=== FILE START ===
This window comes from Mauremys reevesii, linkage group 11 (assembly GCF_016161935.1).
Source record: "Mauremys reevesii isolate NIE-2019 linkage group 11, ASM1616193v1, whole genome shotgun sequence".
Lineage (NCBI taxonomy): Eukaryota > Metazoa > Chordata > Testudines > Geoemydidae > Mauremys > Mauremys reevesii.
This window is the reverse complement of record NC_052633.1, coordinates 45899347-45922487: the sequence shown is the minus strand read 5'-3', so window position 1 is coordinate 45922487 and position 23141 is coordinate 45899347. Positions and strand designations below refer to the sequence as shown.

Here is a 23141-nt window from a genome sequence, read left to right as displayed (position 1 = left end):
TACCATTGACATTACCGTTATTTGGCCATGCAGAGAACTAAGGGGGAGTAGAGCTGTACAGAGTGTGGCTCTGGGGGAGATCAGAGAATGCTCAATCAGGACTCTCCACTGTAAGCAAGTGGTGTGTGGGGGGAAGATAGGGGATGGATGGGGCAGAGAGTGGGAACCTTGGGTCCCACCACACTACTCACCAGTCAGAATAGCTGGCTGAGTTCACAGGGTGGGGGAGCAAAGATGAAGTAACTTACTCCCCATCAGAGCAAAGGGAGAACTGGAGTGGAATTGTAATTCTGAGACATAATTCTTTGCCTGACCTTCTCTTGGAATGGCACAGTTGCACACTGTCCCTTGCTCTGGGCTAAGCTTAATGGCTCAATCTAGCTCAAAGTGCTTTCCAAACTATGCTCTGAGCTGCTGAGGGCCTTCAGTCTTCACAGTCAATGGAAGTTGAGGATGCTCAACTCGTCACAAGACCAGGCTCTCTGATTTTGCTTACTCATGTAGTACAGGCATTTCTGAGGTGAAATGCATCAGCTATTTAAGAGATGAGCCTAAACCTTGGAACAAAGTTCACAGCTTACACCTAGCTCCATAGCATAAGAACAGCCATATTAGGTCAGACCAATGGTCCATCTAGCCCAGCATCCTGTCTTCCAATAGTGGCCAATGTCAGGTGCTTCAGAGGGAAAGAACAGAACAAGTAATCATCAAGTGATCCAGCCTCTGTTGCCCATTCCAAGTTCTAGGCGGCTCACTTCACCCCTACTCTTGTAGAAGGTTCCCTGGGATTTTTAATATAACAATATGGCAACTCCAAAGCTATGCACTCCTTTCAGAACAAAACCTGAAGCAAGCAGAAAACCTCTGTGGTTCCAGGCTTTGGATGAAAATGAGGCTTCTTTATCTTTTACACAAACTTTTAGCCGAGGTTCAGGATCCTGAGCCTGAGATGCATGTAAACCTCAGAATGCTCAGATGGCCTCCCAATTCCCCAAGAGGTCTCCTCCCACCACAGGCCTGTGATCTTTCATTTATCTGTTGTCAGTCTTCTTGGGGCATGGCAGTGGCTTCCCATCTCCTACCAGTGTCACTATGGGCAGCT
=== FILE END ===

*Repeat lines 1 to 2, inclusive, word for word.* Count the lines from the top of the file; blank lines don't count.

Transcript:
This window comes from Mauremys reevesii, linkage group 11 (assembly GCF_016161935.1).
Source record: "Mauremys reevesii isolate NIE-2019 linkage group 11, ASM1616193v1, whole genome shotgun sequence".